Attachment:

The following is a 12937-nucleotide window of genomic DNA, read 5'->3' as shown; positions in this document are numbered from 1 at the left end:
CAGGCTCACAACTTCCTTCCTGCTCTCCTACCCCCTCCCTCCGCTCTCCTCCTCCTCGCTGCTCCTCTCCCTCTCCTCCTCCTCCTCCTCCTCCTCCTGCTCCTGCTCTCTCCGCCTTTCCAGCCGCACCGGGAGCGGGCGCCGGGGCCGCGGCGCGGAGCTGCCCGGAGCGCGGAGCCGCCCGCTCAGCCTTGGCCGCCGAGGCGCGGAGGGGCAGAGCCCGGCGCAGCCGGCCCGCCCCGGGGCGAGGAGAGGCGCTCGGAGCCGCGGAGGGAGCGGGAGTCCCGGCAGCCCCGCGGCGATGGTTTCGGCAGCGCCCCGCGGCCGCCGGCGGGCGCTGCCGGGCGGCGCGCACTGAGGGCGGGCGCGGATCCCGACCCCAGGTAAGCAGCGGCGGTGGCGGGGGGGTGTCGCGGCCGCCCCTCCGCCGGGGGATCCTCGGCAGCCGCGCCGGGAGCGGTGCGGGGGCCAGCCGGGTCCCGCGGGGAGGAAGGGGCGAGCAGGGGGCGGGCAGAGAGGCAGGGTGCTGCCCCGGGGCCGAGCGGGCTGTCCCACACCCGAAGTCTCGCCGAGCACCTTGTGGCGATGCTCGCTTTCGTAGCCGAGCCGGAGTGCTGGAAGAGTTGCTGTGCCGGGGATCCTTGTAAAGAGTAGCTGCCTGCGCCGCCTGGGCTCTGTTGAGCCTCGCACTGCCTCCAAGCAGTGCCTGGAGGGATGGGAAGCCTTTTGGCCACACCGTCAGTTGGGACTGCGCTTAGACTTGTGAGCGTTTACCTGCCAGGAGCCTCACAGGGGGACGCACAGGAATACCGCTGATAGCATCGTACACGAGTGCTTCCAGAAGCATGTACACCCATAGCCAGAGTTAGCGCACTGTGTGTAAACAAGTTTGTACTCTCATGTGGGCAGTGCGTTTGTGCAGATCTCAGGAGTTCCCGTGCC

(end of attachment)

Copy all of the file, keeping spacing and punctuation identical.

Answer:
The following is a 12937-nucleotide window of genomic DNA, read 5'->3' as shown; positions in this document are numbered from 1 at the left end:
CAGGCTCACAACTTCCTTCCTGCTCTCCTACCCCCTCCCTCCGCTCTCCTCCTCCTCGCTGCTCCTCTCCCTCTCCTCCTCCTCCTCCTCCTCCTCCTGCTCCTGCTCTCTCCGCCTTTCCAGCCGCACCGGGAGCGGGCGCCGGGGCCGCGGCGCGGAGCTGCCCGGAGCGCGGAGCCGCCCGCTCAGCCTTGGCCGCCGAGGCGCGGAGGGGCAGAGCCCGGCGCAGCCGGCCCGCCCCGGGGCGAGGAGAGGCGCTCGGAGCCGCGGAGGGAGCGGGAGTCCCGGCAGCCCCGCGGCGATGGTTTCGGCAGCGCCCCGCGGCCGCCGGCGGGCGCTGCCGGGCGGCGCGCACTGAGGGCGGGCGCGGATCCCGACCCCAGGTAAGCAGCGGCGGTGGCGGGGGGGTGTCGCGGCCGCCCCTCCGCCGGGGGATCCTCGGCAGCCGCGCCGGGAGCGGTGCGGGGGCCAGCCGGGTCCCGCGGGGAGGAAGGGGCGAGCAGGGGGCGGGCAGAGAGGCAGGGTGCTGCCCCGGGGCCGAGCGGGCTGTCCCACACCCGAAGTCTCGCCGAGCACCTTGTGGCGATGCTCGCTTTCGTAGCCGAGCCGGAGTGCTGGAAGAGTTGCTGTGCCGGGGATCCTTGTAAAGAGTAGCTGCCTGCGCCGCCTGGGCTCTGTTGAGCCTCGCACTGCCTCCAAGCAGTGCCTGGAGGGATGGGAAGCCTTTTGGCCACACCGTCAGTTGGGACTGCGCTTAGACTTGTGAGCGTTTACCTGCCAGGAGCCTCACAGGGGGACGCACAGGAATACCGCTGATAGCATCGTACACGAGTGCTTCCAGAAGCATGTACACCCATAGCCAGAGTTAGCGCACTGTGTGTAAACAAGTTTGTACTCTCATGTGGGCAGTGCGTTTGTGCAGATCTCAGGAGTTCCCGTGCC